Atwood, Moisan, and Beyond: The Question of Diversity in Comparative Canadian Literature

  • Author / Creator
    McKay, Kristy Lynn
  • The following consideration of methodologies in comparative Canadian literary criticism is influenced by Margaret Atwood’s Survival: A Thematic Guide to Canadian Literature, and Clément Moisan’s Poésie des frontières: étude comparée des poésies canadienne et québécoise. An analysis of the advances and pitfalls in Atwood’s and Moisan’s works of thematic criticism sheds light on what stands to be gained from a broader ground for comparison, one that relinquishes the need to capture all Canadian literary expressions under the net of a single study organized around language and culture. Translation emerges as both a model for such change, and a tool that facilitates a more fluid treatment of differences within recent studies. Contemporary comparisons by E.D. Blodgett, Sylvia Söderlind, Peter Dickinson, and Lianne Moyes seek to forge ahead despite the difficulties inherent to the discipline. Their methodologies demonstrate a desire to find new ways of reading Canadian literatures together, while recognizing Canada’s ever-expanding linguistic and cultural literary diversity.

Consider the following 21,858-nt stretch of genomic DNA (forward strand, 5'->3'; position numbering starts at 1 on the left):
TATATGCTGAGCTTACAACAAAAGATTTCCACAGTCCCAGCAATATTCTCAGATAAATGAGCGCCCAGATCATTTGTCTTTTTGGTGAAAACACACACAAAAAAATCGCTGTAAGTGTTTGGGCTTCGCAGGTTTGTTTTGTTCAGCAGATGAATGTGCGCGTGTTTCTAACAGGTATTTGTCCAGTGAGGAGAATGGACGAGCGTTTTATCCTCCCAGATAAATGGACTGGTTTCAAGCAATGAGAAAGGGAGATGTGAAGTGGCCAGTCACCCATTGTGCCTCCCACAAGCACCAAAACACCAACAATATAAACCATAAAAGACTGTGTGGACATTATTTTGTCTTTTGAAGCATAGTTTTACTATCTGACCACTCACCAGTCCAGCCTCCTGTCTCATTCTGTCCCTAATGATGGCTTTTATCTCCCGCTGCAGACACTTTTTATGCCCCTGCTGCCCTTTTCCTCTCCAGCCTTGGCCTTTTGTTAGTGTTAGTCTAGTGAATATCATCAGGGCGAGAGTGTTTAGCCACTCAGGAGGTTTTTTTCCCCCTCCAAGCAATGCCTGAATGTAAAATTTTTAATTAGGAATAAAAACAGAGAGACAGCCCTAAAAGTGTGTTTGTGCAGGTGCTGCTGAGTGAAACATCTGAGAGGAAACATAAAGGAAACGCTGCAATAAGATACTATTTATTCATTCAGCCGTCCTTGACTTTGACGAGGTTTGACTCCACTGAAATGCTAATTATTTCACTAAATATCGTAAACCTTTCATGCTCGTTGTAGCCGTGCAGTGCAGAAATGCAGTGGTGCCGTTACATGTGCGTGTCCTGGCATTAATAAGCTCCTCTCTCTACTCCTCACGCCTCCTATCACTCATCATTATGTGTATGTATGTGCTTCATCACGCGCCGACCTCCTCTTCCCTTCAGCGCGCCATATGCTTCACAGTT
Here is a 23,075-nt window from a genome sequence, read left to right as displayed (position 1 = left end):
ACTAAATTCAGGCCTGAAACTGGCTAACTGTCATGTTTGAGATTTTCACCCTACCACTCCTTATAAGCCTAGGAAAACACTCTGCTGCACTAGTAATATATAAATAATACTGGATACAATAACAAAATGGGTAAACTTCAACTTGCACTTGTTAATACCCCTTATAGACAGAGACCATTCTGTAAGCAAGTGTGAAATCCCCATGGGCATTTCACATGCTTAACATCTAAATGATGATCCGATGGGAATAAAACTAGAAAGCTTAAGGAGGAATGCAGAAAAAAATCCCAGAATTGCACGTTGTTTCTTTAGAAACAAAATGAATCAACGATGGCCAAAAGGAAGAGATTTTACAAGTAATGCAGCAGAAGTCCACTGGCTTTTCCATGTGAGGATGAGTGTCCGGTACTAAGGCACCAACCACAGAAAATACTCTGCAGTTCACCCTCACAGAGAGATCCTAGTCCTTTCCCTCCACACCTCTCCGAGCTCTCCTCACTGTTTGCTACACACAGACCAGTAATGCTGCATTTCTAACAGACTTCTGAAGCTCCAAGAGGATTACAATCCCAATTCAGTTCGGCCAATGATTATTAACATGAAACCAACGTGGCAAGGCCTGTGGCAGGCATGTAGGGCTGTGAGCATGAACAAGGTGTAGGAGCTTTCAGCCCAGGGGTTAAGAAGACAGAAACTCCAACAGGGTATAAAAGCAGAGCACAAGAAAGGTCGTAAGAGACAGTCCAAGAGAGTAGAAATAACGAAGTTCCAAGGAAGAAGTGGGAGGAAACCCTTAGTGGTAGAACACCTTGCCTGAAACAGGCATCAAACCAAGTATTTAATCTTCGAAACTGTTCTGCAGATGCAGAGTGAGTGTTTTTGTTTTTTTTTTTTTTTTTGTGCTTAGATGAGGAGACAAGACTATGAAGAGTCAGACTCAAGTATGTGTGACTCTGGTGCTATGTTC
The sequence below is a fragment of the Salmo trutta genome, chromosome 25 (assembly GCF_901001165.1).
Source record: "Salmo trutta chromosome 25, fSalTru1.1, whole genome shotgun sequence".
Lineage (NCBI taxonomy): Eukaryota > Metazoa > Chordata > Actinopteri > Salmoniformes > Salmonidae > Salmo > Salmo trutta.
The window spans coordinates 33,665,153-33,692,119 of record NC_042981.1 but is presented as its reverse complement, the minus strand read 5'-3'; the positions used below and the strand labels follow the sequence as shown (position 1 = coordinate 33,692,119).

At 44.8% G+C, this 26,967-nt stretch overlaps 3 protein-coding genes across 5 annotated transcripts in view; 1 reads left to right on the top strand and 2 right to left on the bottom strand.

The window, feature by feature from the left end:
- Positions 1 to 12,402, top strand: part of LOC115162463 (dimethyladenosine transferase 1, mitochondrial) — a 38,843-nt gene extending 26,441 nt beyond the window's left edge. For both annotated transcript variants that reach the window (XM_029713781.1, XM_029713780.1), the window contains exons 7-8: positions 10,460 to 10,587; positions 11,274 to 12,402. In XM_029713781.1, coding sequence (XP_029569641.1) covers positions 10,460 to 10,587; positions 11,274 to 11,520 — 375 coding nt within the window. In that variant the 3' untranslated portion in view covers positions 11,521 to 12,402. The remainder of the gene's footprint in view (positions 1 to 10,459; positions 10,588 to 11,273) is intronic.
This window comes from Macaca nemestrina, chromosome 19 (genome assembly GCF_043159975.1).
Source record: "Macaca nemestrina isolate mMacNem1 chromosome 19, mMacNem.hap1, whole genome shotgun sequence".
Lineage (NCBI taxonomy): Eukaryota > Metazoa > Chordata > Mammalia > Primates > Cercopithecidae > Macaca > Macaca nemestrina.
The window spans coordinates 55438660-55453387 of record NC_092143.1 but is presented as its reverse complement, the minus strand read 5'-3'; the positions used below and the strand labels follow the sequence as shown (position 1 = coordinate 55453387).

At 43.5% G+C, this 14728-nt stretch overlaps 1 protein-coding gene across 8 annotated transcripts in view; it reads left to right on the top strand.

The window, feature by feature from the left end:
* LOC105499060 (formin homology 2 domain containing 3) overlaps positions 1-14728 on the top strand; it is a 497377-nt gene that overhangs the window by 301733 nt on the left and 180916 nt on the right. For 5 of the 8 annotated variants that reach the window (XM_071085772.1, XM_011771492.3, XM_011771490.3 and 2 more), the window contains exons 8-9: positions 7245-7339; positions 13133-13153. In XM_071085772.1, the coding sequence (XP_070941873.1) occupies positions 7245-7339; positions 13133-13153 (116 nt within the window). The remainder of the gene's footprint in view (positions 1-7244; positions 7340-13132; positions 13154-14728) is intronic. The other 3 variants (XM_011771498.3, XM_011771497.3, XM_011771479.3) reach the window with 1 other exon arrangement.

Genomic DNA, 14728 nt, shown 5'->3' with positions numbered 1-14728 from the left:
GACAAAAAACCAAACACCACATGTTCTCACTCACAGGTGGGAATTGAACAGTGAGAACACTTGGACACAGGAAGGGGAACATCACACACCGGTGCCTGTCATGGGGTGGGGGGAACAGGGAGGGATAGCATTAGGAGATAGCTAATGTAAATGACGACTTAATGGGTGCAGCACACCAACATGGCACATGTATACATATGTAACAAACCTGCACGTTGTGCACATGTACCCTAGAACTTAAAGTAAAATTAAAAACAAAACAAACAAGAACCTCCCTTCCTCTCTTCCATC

• Subjects / Keywords
  • Graduation date
    Spring 2010
  • Type of Item
  • Degree
    Master of Arts
  • DOI
  • License
    This thesis is made available by the University of Alberta Libraries with permission of the copyright owner solely for non-commercial purposes. This thesis, or any portion thereof, may not otherwise be copied or reproduced without the written consent of the copyright owner, except to the extent permitted by Canadian copyright law.
  • Language
  • Institution
    University of Alberta
  • Degree level
  • Department
  • Supervisor / co-supervisor and their department(s)
  • Examining committee members and their departments
    • Carrière, Marie (Modern Languages and Cultural Studies)
    • Sywenky, Irene (Comparative Literature)
    • Braz, Albert (Comparative Literature)